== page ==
By Amy Hanna, Production Coordinator
And we’re back! Welcome to this week’s edition of Mood Ring Music. In this series, we focus on five brand new tracks that have come out within the last seven days and ascribe those tracks to a color and mood. Like a mood ring. Hence the name.
Let’s do it.
Yaeji is really, really cool. With all the curiosity this New York-based artist sparks with her unique music and visuals, her coolness through it all is absolutely indisputable. After a stellar debut EP, and a string of singles and music videos released throughout the summer, Yaeji has announced her second EP, led by the single “Drink I’m Sippin On.” This song is laid-back and hazy, flitting between Korean and English-sung lyrics, punctuated by the kind of chorus that sits in the back of your brain and haunts, but never in an intrusive way. For all of Yaeji’s surface nonchalance, her unique approach to house music covers a lot of ground, like anxiety and individualism, and she manages soundscapes that are shockingly grounding for being so light and airy.
Yaeji’s “Drink I’m Sippin On” is green for relaxed.
After Kehlani‘s first full-length release SweetSexySavage at the beginning of this year, and the subsequent splash it made in the pop/R&B world, fans weren’t expecting anything new from Kehlani so soon. Enter “Honey”, the stripped back one-off track that Kehlani dropped with very little warning, and fans of the singer are (rightfully) going nuts. Kehlani’s voice rings romantic and sweet on a simple acoustic guitar, and the song settles slow in the soul as she croons, “I like my girls just like I like my honey/Sweet, a little selfish.” A light-hearted confessional, “Honey” feels like the perfect soundtrack to the end of summer, with its waning warmth and wholesomeness.
Kehlani’s “Honey” is pink for innocent.
Meghan Remy, the creative mind behind U.S. Girls, has never been one to shy away from tough subject matter. In fact, she embraces it, taking bold stances and wrapping them up in interesting, poppy packages.”Mad As Hell”, aside from its title, may sound like an easy listen at face-value, a shiny, clean 70’s disco number, but listening closers proves the track to be anything but. Looking deeper, Remy’s lyics portray her in the role of First Lady to a heartless president. The juxtaposition between the buoyant, hooky track and the music video is stark–the video features Remy green-screened in front of damning imagery of America’s dark history and present. Blatant, unabashed, angry pop music critiquing our current state of affairs is truly welcome right now, and U.S. Girls accomplishes this perfectly.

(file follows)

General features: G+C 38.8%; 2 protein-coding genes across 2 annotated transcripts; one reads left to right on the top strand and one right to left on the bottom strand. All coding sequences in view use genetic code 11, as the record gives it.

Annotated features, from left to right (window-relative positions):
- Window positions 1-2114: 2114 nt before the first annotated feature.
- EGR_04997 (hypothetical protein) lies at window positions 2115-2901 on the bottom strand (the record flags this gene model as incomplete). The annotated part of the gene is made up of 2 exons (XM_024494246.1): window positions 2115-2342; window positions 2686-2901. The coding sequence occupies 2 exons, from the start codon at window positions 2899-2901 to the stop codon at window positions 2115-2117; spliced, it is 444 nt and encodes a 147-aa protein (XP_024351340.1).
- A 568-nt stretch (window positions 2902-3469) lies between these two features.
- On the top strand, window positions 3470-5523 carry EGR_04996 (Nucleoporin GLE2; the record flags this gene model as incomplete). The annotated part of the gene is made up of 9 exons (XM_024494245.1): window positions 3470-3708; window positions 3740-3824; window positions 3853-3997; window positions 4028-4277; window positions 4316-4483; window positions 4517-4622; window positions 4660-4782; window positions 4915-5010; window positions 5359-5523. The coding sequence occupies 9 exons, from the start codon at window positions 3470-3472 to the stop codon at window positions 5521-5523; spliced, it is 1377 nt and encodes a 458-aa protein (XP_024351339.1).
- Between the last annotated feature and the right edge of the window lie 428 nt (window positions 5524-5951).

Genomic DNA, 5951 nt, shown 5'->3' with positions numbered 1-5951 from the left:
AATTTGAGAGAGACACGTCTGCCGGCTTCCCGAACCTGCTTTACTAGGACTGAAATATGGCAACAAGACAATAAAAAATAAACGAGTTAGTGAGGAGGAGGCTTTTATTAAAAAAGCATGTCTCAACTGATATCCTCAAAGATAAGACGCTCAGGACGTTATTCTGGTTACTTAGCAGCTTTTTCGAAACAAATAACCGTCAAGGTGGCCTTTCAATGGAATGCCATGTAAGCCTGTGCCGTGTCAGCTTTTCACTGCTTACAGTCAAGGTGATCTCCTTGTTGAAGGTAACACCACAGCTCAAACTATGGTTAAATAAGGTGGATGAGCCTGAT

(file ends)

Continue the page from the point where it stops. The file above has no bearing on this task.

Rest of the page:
U.S. Girls’ “Mad As Hell” is red for bold.
Sabrina Claudio has been on a roll this year, but her latest release, About Time, is a brand new feat. This is Claudio’s first full-length effort, but the soulful pop/R&B singer has been putting out tracks on Soundcloud for years, and released the EP Confidently Lost this spring, all the while generating buzz until finally putting out About Time this past Friday. And what an apt title About Time is, since it truly is about time we’ve heard music like this. The final track of the project, “Wait”, traverses through sections that lay slow and sultry, sounds that would feel at home playing softly in a Parisian cafe, and sections that reach stellar heights through Claudio’s impressive vocal range. So About Time isn’t really a debut, but for what it’s worth, with all the range and the sexiness she shows, it’s a multilayered impression that sticks.
Sabrina Claudio’s “Wait” is wine for sensual.
Kelela‘s debut album, Take Me Apart, just dropped this past Friday, and it may be one of my favorite releases of the year already. Kelela’s been on the scene for a while, short-form projects, features, and accolades from some of the world’s best artists under her belt (looking at you, Björk). Still, quite like Sabrina Claudio’s About Time, Kelela’s album feels somewhat like a first impression, and a stellar one at that. Rarely can music accomplish a marriage of old and new sounds so perfectly without being cheesy or contrived. It was difficult to decide which track from the album to focus on, but “Blue Light” felt so tangible, with its visual lyrics, rich interspersed harmonies and almost metallic vocal treatments. Kelela sings, “My chains, they come falling down,” and everything about the music surrounding her words feels like abandon. Take Me Apart is full of moments like this: untampered musical mastery that captures the soul and the senses.
Kelela’s “Blue Light” is black for fearless.
Listen to all Mood Ring Music selections below or by clicking here.